Here’s what I have learned/discovered/observed:

  • Protein does make a difference. I feel satiated, more energetic and alert (granted, the energetic part can be attributed to many things other than Protein intake, from placebo effect to better sleep).
  • Lower carb intake (more because I have been choosing high protein items as opposed to deliberately cutting carbs) makes a huge difference re: my fluid retention. Much reduced!
  • Meeting the MINIMUM (of protein and cals per meal) is a drastically different mindset from freaking out over the MAXIMUM ALLOWANCE of cals in my not-so-wise bulimia days. It takes the fear out of number tracking.
  • Yoni is right that satisfying, protein packed breakfast and lunch will naturally leads to a sensible dinner. There were a couple of days where I could not do “perfect” breakfast and there was a domino effect throughout the rest of the day.


Would I recommend The Diet Fix?

Yes, if 

  • you are ready to think about eating differently (as opposed to “following” a prescribed diet, or counting cals in a sour mood till the cows come home).
  • you are wise and understand health-management is a life long plan and not governed by that silly number on your scale.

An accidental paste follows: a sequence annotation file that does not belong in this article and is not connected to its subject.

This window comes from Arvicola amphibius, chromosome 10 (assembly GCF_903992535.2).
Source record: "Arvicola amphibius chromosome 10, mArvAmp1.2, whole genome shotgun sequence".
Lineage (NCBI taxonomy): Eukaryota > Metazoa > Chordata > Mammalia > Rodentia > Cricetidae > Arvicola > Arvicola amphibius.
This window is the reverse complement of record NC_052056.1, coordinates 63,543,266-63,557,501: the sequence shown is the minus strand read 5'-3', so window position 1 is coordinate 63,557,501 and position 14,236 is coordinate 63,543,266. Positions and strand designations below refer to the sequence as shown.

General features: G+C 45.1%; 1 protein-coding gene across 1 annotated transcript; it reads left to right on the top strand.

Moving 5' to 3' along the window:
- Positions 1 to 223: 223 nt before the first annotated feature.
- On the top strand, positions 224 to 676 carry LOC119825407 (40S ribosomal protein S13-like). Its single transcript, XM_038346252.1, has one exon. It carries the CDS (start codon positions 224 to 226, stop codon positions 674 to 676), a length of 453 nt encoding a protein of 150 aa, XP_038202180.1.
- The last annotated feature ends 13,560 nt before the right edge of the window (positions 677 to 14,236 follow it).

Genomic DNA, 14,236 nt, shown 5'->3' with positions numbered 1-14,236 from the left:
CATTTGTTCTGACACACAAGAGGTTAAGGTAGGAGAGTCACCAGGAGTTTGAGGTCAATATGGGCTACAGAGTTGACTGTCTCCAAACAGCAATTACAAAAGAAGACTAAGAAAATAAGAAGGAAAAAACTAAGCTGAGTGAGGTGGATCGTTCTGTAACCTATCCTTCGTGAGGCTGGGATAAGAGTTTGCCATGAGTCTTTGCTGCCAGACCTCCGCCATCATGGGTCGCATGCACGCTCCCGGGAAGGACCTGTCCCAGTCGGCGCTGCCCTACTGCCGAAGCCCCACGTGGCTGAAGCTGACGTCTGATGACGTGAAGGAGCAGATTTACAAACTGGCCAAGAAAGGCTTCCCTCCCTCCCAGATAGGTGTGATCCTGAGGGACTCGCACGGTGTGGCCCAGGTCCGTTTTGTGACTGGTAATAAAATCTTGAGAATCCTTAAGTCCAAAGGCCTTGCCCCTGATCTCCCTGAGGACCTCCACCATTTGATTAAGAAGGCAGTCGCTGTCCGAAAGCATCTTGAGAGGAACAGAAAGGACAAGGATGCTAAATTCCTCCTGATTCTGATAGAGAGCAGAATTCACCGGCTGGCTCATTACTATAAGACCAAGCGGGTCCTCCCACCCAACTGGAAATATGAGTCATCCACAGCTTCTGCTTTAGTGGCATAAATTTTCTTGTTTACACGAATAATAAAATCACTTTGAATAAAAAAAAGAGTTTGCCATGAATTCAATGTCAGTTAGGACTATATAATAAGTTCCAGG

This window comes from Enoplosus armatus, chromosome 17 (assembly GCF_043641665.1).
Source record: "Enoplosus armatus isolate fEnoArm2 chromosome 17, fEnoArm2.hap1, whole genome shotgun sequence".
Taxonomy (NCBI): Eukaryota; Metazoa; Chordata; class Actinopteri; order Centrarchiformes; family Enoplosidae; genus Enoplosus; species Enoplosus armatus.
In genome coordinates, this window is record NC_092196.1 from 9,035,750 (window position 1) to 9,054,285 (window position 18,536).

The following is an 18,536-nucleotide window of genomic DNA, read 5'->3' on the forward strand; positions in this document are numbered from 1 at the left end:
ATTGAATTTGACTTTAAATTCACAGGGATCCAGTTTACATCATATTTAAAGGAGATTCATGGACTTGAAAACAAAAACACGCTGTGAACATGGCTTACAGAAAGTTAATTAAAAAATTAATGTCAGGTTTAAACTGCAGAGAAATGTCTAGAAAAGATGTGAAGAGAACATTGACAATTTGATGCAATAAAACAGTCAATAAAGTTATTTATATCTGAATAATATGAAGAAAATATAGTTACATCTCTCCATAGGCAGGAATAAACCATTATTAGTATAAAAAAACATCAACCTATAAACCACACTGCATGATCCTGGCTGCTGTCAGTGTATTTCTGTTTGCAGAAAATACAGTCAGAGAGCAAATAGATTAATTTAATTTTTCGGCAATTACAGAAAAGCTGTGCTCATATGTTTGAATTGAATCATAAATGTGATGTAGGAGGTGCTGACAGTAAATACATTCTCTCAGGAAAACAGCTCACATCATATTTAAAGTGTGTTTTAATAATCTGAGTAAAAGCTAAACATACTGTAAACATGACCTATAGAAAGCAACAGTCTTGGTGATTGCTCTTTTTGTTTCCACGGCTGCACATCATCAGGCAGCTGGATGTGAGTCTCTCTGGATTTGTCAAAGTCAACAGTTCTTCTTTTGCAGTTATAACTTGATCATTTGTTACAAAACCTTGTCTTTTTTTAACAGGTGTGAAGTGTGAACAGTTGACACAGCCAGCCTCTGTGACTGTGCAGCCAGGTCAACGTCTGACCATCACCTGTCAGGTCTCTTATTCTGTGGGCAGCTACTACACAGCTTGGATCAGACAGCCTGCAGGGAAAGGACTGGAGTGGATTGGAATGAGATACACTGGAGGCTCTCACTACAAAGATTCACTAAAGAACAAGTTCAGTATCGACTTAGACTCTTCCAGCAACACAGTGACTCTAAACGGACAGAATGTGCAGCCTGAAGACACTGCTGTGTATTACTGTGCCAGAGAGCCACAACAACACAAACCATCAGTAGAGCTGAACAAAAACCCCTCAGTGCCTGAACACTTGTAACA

• you visit your doctor regularly and know that you are keen to keep things in check (no denial) – that means you are full-on confident about tackling obesity, diabetics, etc.


No, if

  • you fit none of the above descriptions.
  • you still think diet = minus X pounds.
  • you focus on weight as opposed to health.


If you have read/followed The Diet Fix, do share your thoughts!






Experiment: The Diet Fix which has nothing to do with dieting

+10 days ago, I read about this book The Diet Fix by this doctor Yoni Freedhoff who writes this popular blog called Weighty Matters.

As someone who has a well-honed BS radar, I gave it a shot (meaning, I bought the e-book with a barrel of salt).

It was a sound investment. At least for me.

There is absolutely NOTHING new in this book. But the way he has helped me get over a certain hump is immeasurable.

I will explain in my next post. Meanwhile, I am curious about YOUR main challenge du jour?